Politics & Government

Audit finds financial problems in office of controversial Jackson County sheriff

Denny Peyman
has had a rocky term, including arresting the county judge-executive.
Denny Peyman has had a rocky term, including arresting the county judge-executive.

Jackson County Sheriff Denny Peyman, who arrested the county judge-executive earlier this year over audit deficiencies, faces some negative audit findings of his own.

Peyman had deficits of $112,889 in his 2011 fee account and $5,217 in his 2012 tax account and discrepancies in bank deposits, according to reports released Friday by state Auditor Adam Edelen.

Edelen's office referred the findings to Attorney General Jack Conway for possible further investigation.

The audits were the latest development in a term pockmarked with financial problems and controversy for Peyman.

The $112,889 deficit was first identified in an earlier audit, which recommended Peyman take steps to satisfy the shortfall.

Attempts to reach Peyman on Friday were not successful. He lost his bid for a second term in the May Republican primary and will leave office at the end of the year.

In addition to the deficits, the two audits released Friday found problems in Peyman's office that include poor record-keeping, failure to deposit some receipts as required and inadequate control over spending.

Peyman responded that several problems had been fixed. He also criticized the county fiscal court, saying it had not paid for sufficient help for him to handle the bookkeeping duties in the office.

However, Peyman did not respond to the finding about the big deficit from 2011.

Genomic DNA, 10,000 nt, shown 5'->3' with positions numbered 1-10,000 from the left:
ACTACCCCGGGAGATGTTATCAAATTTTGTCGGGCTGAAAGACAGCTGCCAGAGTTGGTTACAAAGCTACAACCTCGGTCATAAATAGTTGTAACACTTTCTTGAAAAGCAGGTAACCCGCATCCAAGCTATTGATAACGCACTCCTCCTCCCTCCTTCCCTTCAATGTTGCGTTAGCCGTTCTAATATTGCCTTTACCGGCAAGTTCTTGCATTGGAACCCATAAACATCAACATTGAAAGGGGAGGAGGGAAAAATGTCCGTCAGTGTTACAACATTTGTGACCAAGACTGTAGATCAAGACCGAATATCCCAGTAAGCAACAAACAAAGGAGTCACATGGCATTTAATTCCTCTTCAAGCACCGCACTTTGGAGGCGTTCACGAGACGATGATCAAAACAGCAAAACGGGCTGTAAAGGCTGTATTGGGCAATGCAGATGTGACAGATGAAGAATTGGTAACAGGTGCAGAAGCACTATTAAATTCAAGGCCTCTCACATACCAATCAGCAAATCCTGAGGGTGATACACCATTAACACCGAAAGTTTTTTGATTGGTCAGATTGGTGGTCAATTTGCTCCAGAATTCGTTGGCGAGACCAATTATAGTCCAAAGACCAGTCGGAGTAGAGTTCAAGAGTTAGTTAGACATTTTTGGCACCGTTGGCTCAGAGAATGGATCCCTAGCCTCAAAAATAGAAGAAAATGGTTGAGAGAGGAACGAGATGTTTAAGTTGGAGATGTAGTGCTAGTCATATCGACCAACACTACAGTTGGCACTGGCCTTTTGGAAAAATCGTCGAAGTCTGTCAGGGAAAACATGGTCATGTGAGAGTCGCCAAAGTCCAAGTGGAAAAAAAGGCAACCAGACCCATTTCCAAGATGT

In January, Peyman arrested Judge-Executive William O. Smith during a fiscal court meeting on charges that included tampering with public records, forgery and falsifying business records. Peyman arrested the county treasurer, Beth Sallee, on the same charges.

Peyman filed the charges without getting a warrant from a judge or an indictment from a grand jury, saying he based the charges on findings from a 2011 audit of the fiscal court.

The audit cited problems with how the fiscal court handled county finances, including failing to pay employee payroll and retirement withholdings and failing to spend some money as required by law.

A special prosecutor quickly dropped the charges, however, saying there was a lack of evidence of any criminal wrongdoing.

Smith sued Peyman in federal court for $5 million over the arrest. The lawsuit is pending.

Smith and Peyman have been at odds often. The fiscal court accused Peyman of malfeasance in one lawsuit, claiming he had failed to repay much of a $600,000 advance from the county.

The fiscal court ultimately took control of Peyman's finances and set up an alternative county police force. At the time he arrested Smith, Peyman had only one employee and was patrolling in a beat-up Ford Mustang.

Peyman gained some notoriety outside the rural county in 2013 when he vowed not to enforce any new gun-control laws he considered unconstitutional. At the time, there was a debate over tougher gun laws because a gunman had killed 20 students and six staff members at a Connecticut elementary school.

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